Tumbbad was shot over four monsoons, mostly in artificial rain created during production – a decision born out of the fact that over the course of its making, the rain evolved to become another character in the film.
Despite the time, effort and creative conflict that went into the making of Tumbbad, it was a film that Kumar still maintains is his most rewarding work yet. (No surprise, then, that the film had an atmosphere unlike anything else in Hindi cinema, as it went on to receive accolades and love from across the globe.)
The atmosphere also became a hallmark of his most recent release, the Netflix film Raat Akeli Hai - prolific casting director Honey Trehan’s first directorial venture. With half of the film set at night, it was classic, gorgeous noir. (Before that came the slick, quirky Judgementall Hai Kya, which drew mixed reactions overall, but was universally appreciated for its look, even earning him a Filmfare nomination for Best Cinematography; that’s just trivia, not a metric of anything at all, I must add.)
If rain was like another character in Tumbbad, darkness became a character in Raat Akeli Hai. “I let the scripts speak out to me. When I read the script of Raat Akeli Hai, it had a certain atmosphere built into the writing. I picked up all my cues from the writing, something I do with all my films. The atmosphere in a film is very important to me. Even in Tumbbad, while the script really didn’t mention the rain, it evolved because of the atmosphere in the writing.”
“In Raat Akeli Hai, there’s a mystery that pervades through the film. There was a lot of darkness in the characters. We had to enhance that. The look of the film became more concrete when we did a recce and I visited the locations. As we started filming, I released that I didn’t need as much ambient light as a normal drama does. So we kept reducing the ambient light lower and lower throughout filming. I started enjoying the darkness,” he responds, when asked about how he’s able to create such atmospheric visuals. It’s a pity that Raat Akeli Hai will never be seen on the big screen, because it has a feel that – again – few Hindi films have managed to achieve.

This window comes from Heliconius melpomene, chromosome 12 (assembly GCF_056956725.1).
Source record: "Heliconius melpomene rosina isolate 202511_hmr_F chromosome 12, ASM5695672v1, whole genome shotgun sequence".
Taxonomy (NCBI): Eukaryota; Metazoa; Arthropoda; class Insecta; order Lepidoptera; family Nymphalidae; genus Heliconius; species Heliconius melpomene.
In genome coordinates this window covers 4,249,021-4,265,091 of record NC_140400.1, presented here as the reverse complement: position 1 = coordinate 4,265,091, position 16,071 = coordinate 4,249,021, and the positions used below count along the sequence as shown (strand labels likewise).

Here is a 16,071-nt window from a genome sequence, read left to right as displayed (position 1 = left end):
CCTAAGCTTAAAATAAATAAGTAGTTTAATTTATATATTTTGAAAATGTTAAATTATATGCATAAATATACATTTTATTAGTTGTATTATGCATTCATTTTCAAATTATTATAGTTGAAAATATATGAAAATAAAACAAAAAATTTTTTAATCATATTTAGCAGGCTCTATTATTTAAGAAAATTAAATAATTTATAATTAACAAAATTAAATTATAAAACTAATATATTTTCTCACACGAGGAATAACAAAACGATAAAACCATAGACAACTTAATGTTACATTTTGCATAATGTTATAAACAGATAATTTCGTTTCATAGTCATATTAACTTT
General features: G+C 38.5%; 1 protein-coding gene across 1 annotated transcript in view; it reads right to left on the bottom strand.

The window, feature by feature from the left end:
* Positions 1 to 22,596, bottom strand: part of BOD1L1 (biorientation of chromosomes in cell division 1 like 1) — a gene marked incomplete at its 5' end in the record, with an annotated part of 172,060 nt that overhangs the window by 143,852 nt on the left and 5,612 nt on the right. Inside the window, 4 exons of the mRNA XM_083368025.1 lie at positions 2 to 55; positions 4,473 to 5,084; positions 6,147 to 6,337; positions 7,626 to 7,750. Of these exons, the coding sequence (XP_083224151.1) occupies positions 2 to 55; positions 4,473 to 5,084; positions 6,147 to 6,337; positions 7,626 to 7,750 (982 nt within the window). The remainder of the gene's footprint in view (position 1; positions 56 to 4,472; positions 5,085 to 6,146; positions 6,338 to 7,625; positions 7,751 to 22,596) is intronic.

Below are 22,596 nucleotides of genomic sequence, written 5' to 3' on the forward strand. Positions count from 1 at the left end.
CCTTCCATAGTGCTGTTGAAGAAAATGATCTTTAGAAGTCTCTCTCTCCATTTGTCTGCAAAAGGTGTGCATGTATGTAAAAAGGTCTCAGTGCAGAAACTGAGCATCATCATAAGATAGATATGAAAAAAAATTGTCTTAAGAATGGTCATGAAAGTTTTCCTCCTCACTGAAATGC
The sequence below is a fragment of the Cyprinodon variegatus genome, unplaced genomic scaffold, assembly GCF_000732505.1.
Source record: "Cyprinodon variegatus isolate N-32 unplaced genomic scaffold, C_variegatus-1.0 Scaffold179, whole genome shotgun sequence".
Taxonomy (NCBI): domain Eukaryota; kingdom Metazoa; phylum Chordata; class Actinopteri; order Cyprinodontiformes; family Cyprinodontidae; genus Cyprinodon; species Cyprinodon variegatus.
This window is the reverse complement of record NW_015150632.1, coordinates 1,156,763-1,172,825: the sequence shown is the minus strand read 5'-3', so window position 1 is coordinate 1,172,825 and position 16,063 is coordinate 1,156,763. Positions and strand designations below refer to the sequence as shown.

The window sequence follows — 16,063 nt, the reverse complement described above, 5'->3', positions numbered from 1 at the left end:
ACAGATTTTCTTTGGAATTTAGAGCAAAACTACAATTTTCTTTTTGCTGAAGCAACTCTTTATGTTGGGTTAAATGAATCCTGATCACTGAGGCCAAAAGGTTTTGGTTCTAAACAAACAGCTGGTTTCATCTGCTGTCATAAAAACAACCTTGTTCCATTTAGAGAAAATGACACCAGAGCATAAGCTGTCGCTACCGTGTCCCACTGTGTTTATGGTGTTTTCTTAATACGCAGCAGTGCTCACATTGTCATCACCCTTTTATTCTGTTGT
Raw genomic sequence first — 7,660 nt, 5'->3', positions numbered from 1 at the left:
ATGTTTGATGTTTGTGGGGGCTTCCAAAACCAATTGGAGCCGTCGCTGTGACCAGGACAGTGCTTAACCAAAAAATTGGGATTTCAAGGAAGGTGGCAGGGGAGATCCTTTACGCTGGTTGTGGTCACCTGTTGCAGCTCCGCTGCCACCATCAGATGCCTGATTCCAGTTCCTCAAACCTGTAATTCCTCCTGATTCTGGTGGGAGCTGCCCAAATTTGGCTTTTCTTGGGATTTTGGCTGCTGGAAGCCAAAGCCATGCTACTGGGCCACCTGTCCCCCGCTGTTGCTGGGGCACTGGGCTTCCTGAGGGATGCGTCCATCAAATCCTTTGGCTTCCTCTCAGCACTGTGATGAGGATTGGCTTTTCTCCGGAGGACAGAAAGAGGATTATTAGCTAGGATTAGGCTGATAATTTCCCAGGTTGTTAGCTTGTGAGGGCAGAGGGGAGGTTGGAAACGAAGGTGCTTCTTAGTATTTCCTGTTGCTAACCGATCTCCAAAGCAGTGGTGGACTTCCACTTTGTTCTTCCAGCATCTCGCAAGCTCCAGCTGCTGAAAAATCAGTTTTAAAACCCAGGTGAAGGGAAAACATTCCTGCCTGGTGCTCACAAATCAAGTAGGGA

Directing ambitions and upcoming projects
Kumar mentions the work of legendary Russian director Andrei Tarkovsky as one of his early inspirations. It would explain the strong visual language that is apparent in his own work - Tarkovsky’s cinema pushed every image, every frame for depth, meaning and nuance like few other filmmakers managed.
He reveals that he also cares as much about the overall impact of a film, apart from merely how it looks. When he has concerns, he voices them to the director and looks for a way to overcome them. This revelation led to an obvious question – does he intend to turn director in the future? The answer was short and came quick; he indeed does. He’s working on something right now, which he hopes to direct next year. Obviously, he intends to shoot it himself, because creating images for the big screen is his one true passion.
In the meantime, there’s Ayan Mukerji’s much-anticipated, much-delayed magnum opus Brahmastra, in which he’s one of six cinematographers – again something that so happened because of the length of time the film has been in production. There’s also Tumbbad co-producer Aanand L Rai’s next directorial venture, Atrangi Re, in the pipeline.
With seven solo features shot by him, and a couple of others where he was one of several cinematographers involved, Pankaj Kumar has already established himself as one of the most talented cinematographers of our times. Indelible images, yet to be formed, are in the offing.